Recovering from sudden disaster

Not every storm has a name, like Harvey, Irma, or Maria.

Mine arrived without radar predictions or an evacuation warning.

An urgent voice on the other end of the phone said, “your house is on fire—you’d better get over here, NOW!”

Ash Gateway fire June 2006 police 290A few minutes later I found myself standing across the street from my home, watching helplessly as voracious flames consumed the roof.

The firefighters valiantly fought the blaze, preventing it from completely destroying the structure.  But what remained was damaged severely by heat, smoke and water.Ash Gateway fire June 2006 police 338

For the first time in my life, I was confronted with sudden disaster, devastation, and displacement.

There’s been a lot of that going around lately.  Perhaps like me, you’ve felt heart-sick over the string of calamities the past few weeks . . . hurricanes, wildfires, and earthquakes.

How do we recover when a major storm sweeps through our lives?

Continue reading “Recovering from sudden disaster”

When you wish you could do more


When I heard that my church’s service would be devoted to a mission’s trip report, I initially dreaded it.  I knew the team would show photos of the home they built for a needy family in Mexico and share how their own lives had been transformed in the process.

It wasn’t that I didn’t believe in the cause . . . or celebrate the great things that God had done through them.

It was because I couldn’t go with them.

My physical limitations keep me from taking on short-term (let alone long-term) mission assignments.  Hearing others share about their amazing experiences (whether in person or via social media) can sometimes make me feel “less than,” left out, and longing to do more.

There are so many things I would do, if only I could . . . GOOD things, that would help meet the overwhelming spiritual and physical needs in the world. Yet, more often than not, I have to say “no” to opportunities to serve.

“No,” to pounding nails in Mexico. “No,” to traveling to an Operation Christmas Child warehouse. “No,” to overnight shifts at the local homeless shelter.

Then I discovered something I could say “Yes” to! Continue reading “When you wish you could do more”

Can’t get no satisfaction

I think I’m becoming a binge-watcher. Well, perhaps more accurately, a binge-recorder.

Dion-Freeview-Tv-Recorder320GBtwin-tunerpause-tvseries-rec-Monster-scart-_57[1]Lately I’ve been DVRing multiple episodes of TV shows in a row. I recently got hooked on the home improvement show, “Fixer Upper.”  Now in its fourth season, I had never seen it until a few weeks ago. (I didn’t discover Downton Abbey until its fourth season either—what’s up with that?)  But I digress.

Each episode of Fixer Upper draws me into the thrill of watching Chip and Joanna Gaines transform a dilapidated, outdated house into a show-stopper worthy of a cover on Better Homes and Gardens.  In the process, I’ve learned a lot about the latest trends in decorating.  (I confess, I had never even heard of shiplap before!)


There’s only one problem. When I turn off the TV and look around my house, dissatisfaction creeps in.  I notice the outdated color pallet, the so-yesterday oak cabinets, and the cheap countertops.  I begin to envision what my little fixer-upper could look like if Chip and Jo got a hold of it.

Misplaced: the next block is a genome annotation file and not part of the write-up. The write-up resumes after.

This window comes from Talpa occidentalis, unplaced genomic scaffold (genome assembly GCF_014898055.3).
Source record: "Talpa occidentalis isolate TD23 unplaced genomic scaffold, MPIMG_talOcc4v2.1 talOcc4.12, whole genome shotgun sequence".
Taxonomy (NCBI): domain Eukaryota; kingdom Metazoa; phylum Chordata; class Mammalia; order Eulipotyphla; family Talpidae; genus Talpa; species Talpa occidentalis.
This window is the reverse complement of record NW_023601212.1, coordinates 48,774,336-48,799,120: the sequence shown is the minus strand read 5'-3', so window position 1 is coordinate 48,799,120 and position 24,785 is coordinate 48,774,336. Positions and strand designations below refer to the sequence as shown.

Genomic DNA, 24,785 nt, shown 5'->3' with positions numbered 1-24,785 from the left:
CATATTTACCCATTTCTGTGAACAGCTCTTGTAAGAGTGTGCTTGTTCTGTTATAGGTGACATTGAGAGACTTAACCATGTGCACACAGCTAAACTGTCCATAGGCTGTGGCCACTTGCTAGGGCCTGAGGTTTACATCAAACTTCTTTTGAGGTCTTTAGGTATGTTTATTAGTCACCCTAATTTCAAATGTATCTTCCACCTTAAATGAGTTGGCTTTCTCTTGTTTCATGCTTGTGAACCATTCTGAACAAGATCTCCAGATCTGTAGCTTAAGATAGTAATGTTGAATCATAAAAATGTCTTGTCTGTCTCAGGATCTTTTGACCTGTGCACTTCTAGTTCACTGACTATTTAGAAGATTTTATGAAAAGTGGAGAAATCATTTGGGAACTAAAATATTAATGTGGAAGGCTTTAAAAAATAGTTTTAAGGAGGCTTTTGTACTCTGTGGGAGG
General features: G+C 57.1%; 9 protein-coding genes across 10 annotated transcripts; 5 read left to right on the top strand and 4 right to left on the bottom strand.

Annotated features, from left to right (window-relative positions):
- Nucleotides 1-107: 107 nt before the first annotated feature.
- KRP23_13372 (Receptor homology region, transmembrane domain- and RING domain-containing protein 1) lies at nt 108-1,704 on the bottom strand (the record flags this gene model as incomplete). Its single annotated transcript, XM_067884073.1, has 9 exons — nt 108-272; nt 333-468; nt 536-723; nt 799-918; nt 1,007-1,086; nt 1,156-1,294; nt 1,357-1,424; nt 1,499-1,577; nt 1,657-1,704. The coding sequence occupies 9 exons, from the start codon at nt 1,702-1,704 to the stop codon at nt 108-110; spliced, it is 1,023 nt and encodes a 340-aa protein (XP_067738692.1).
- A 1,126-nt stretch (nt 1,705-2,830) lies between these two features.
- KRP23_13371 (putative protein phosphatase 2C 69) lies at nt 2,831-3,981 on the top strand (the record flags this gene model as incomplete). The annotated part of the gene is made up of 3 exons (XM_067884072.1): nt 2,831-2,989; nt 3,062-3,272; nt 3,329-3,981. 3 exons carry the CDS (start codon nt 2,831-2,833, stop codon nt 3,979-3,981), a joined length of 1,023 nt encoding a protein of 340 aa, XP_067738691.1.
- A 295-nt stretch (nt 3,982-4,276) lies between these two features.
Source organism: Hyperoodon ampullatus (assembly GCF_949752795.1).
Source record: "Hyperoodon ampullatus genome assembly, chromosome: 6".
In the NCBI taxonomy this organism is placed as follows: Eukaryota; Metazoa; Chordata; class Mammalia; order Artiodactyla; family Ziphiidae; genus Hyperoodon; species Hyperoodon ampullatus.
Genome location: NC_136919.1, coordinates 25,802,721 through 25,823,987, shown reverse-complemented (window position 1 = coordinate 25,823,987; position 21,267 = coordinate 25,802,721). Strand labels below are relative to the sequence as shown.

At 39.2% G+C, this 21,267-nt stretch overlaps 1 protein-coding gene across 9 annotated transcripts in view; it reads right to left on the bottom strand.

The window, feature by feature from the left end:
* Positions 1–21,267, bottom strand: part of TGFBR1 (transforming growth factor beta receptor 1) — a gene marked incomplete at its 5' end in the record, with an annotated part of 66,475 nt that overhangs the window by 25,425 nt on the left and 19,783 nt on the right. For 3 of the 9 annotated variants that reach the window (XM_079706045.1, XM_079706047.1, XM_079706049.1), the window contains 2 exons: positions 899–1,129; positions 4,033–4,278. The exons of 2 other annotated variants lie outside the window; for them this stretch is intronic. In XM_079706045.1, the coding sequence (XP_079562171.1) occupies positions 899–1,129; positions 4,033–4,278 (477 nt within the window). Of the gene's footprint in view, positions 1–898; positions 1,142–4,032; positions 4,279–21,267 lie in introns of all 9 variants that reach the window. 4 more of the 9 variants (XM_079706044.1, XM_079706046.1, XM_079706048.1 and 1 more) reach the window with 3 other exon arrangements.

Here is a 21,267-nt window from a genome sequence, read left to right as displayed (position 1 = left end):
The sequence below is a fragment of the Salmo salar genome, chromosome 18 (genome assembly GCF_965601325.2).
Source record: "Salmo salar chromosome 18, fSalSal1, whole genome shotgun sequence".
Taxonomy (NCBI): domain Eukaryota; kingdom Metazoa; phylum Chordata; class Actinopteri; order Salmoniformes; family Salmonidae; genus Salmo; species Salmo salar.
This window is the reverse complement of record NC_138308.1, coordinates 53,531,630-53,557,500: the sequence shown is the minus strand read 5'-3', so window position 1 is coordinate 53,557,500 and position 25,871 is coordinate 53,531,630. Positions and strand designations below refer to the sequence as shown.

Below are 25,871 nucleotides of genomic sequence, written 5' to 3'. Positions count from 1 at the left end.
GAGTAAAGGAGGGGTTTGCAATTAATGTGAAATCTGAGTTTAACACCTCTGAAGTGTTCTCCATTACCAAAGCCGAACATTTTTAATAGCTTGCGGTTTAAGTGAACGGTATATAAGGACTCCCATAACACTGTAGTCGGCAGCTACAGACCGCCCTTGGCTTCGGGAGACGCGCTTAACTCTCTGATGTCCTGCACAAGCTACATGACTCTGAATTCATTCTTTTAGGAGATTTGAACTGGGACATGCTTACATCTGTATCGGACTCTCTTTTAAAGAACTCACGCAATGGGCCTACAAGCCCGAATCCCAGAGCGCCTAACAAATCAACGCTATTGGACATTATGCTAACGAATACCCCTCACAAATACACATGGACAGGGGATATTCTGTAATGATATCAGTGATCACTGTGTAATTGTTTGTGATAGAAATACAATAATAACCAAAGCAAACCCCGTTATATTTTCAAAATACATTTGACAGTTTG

But my life’s “reality show” will not include a visit from the Gaines’. Even if it did, I know that the results wouldn’t bring me lasting contentment.

Continue reading “Can’t get no satisfaction”

A hand to hold when you need it

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Enjoying the shade of a Sycamore tree

It had been ages since I went hiking.  I was on my first visit to Arizona, and was excited to see the local flora and fauna up close.  My brother and sister-in-law suggested an easy trail in a state park nearby.

Trying to avoid the heat, we embarked on a mostly-shaded path that wound near a stream.  I marveled at my first sight of a Sycamore tree and its pale jigsaw-puzzle bark.  My sister-in-law and I couldn’t resist breaking into an old Sunday School song:

“Zacchaeus was a wee little man; a wee little man was he. He climbed up in a Sycamore tree, for the Lord he wanted to see!”

I could visualize Zacchaeus scurrying up one of the sturdy appendages of a Sycamore tree to get a better view of Jesus.

A bit further, I posed by a massive Yucca plant, taking care to avoid its pointy leaves.  Later, I heard the grass rustle and caught a glimpse of a quick-moving lizard (I was glad it wasn’t a rattlesnake)!  As we rounded a bend, we came to a bridge and spotted several deer foraging along the creek bed.  IMG_20170522_104234 (2)

After quietly snapping a few photos, we finished the crossing.  Though it was a fairly long bridge, the sturdy guard rails made me feel secure.

The next bridge, however, was a different story. 

Continue reading “A hand to hold when you need it”

Loosening anger’s grip

Listen when I talk...I opened the email and immediately felt my temperature rise.  Someone had stirred up a situation I thought had been settled.

“Oh, that makes me angry!” I uttered out loud.  (To confess, my language was a little stronger than that.)

My irritation boiled the remainder of the day.  I craved the instant gratification of calling the person and unloading my feelings.  Equally as powerful, I fought the urge to run to a third-party to vent my frustration.

The voice of wisdom and experience whispered inside my head, “don’t do eitheryou’ll regret it later.”

Still battling these temptations, I went to bed smoldering, bypassing the counsel of Ephesians 4:26, which advises, “do not let the sun go down on your anger . . .” (NRSV) Continue reading “Loosening anger’s grip”